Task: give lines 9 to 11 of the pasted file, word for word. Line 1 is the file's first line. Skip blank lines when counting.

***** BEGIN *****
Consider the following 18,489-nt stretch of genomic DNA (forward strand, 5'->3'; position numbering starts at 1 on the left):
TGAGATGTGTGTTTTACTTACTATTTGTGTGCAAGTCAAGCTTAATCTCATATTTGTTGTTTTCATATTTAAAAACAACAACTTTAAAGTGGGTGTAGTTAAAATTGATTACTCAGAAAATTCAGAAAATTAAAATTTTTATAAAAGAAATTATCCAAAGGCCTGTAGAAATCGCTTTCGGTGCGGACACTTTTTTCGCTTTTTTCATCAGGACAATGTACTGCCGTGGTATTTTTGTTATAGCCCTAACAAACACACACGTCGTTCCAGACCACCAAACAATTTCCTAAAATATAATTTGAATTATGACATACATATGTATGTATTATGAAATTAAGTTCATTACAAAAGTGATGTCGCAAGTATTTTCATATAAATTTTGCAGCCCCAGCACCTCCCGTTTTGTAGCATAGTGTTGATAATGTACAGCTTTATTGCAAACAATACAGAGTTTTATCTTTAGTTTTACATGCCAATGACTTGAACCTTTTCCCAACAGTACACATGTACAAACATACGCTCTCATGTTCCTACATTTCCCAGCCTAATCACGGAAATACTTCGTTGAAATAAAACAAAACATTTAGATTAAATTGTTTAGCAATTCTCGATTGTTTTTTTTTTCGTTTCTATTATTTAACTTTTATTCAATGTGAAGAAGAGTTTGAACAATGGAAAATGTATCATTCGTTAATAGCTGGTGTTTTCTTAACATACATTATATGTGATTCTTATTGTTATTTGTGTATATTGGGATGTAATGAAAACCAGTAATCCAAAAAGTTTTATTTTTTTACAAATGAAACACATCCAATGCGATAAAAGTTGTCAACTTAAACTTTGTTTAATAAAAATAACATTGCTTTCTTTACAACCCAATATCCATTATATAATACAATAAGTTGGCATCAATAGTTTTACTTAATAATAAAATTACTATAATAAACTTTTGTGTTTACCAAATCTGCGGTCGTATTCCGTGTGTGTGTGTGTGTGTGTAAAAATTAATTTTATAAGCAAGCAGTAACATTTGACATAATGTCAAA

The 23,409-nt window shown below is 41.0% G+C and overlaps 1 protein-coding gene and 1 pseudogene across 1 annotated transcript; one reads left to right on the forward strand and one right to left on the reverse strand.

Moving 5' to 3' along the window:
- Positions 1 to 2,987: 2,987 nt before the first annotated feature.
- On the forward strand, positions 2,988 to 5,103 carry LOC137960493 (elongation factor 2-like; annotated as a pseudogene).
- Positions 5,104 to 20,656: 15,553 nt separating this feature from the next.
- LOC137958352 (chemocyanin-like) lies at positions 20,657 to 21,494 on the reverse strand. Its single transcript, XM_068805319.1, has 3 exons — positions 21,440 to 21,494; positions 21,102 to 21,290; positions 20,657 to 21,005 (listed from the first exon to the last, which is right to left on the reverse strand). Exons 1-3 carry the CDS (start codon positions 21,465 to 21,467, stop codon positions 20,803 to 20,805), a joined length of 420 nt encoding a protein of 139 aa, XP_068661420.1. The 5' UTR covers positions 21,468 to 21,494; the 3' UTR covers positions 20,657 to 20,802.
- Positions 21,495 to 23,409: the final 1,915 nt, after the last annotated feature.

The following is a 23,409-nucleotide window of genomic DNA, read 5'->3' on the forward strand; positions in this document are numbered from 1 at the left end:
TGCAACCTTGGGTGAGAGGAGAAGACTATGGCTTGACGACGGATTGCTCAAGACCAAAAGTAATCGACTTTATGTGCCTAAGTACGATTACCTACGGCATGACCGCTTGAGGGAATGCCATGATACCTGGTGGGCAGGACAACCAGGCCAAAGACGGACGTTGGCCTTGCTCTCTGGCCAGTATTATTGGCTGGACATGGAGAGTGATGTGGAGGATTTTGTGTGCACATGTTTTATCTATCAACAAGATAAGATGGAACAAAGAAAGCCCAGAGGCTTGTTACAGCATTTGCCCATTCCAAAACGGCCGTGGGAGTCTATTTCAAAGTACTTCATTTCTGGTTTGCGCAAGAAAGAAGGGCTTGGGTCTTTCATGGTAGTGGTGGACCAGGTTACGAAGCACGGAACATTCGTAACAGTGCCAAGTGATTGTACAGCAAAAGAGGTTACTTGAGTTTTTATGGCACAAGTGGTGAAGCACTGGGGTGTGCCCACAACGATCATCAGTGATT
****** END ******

- Positions 21,495 to 23,409: the final 1,915 nt, after the last annotated feature.

The following is a 23,409-nucleotide window of genomic DNA, read 5'->3' on the forward strand; positions in this document are numbered from 1 at the left end:
TGCAACCTTGGGTGAGAGGAGAAGACTATGGCTTGACGACGGATTGCTCAAGACCAAAAGTAATCGACTTTATGTGCCTAAGTACGATTACCTACGGCATGACCGCTTGAGGGAATGCCATGATACCTGGTGGGCAGGACAACCAGGCCAAAGACGGACGTTGGCCTTGCTCTCTGGCCAGTATTATTGGCTGGACATGGAGAGTGATGTGGAGGATTTTGTGTGCACATGTTTTATCTATCAACAAGATAAGATGGAACAAAGAAAGCCCAGAGGCTTGTTACAGCATTTGCCCATTCCAAAACGGCCGTGGGAGTCTATTTCAAAGTACTTCATTTCTGGTTTGCGCAAGAAAGAAGGGCTTGGGTCTTTCATGGTAGTGGTGGACCAGGTTACGAAGCACGGAACATTCGTAACAGTGCCAAGTGATTGTACAGCAAAAGAGGTTACTTGAGTTTTTATGGCACAAGTGGTGAAGCACTGGGGTGTGCCCACAACGATCATCAGTGATT